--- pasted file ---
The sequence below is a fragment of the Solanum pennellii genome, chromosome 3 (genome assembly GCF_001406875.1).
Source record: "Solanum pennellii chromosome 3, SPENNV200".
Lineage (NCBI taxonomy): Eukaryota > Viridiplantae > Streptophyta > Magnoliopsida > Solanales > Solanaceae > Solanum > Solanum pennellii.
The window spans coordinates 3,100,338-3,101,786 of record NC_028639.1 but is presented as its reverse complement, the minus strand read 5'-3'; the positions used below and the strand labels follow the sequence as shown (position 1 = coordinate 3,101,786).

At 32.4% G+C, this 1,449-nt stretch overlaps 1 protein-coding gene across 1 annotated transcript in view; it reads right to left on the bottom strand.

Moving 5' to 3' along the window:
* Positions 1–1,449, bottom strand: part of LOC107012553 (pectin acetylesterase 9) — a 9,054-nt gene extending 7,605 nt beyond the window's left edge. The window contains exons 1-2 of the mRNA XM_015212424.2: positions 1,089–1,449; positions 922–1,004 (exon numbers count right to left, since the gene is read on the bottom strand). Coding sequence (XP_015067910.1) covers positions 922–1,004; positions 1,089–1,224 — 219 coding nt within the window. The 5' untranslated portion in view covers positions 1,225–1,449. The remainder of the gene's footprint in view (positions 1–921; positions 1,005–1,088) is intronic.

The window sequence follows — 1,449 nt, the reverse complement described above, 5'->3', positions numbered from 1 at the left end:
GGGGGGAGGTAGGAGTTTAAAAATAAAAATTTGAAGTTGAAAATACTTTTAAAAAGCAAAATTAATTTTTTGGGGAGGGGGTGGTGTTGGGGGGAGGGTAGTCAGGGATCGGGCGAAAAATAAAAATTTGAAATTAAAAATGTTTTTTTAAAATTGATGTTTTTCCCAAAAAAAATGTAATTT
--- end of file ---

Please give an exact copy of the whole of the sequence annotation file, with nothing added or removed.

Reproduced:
The sequence below is a fragment of the Solanum pennellii genome, chromosome 3 (genome assembly GCF_001406875.1).
Source record: "Solanum pennellii chromosome 3, SPENNV200".
Lineage (NCBI taxonomy): Eukaryota > Viridiplantae > Streptophyta > Magnoliopsida > Solanales > Solanaceae > Solanum > Solanum pennellii.
The window spans coordinates 3,100,338-3,101,786 of record NC_028639.1 but is presented as its reverse complement, the minus strand read 5'-3'; the positions used below and the strand labels follow the sequence as shown (position 1 = coordinate 3,101,786).

At 32.4% G+C, this 1,449-nt stretch overlaps 1 protein-coding gene across 1 annotated transcript in view; it reads right to left on the bottom strand.

Moving 5' to 3' along the window:
* Positions 1–1,449, bottom strand: part of LOC107012553 (pectin acetylesterase 9) — a 9,054-nt gene extending 7,605 nt beyond the window's left edge. The window contains exons 1-2 of the mRNA XM_015212424.2: positions 1,089–1,449; positions 922–1,004 (exon numbers count right to left, since the gene is read on the bottom strand). Coding sequence (XP_015067910.1) covers positions 922–1,004; positions 1,089–1,224 — 219 coding nt within the window. The 5' untranslated portion in view covers positions 1,225–1,449. The remainder of the gene's footprint in view (positions 1–921; positions 1,005–1,088) is intronic.

The window sequence follows — 1,449 nt, the reverse complement described above, 5'->3', positions numbered from 1 at the left end:
GGGGGGAGGTAGGAGTTTAAAAATAAAAATTTGAAGTTGAAAATACTTTTAAAAAGCAAAATTAATTTTTTGGGGAGGGGGTGGTGTTGGGGGGAGGGTAGTCAGGGATCGGGCGAAAAATAAAAATTTGAAATTAAAAATGTTTTTTTAAAATTGATGTTTTTCCCAAAAAAAATGTAATTT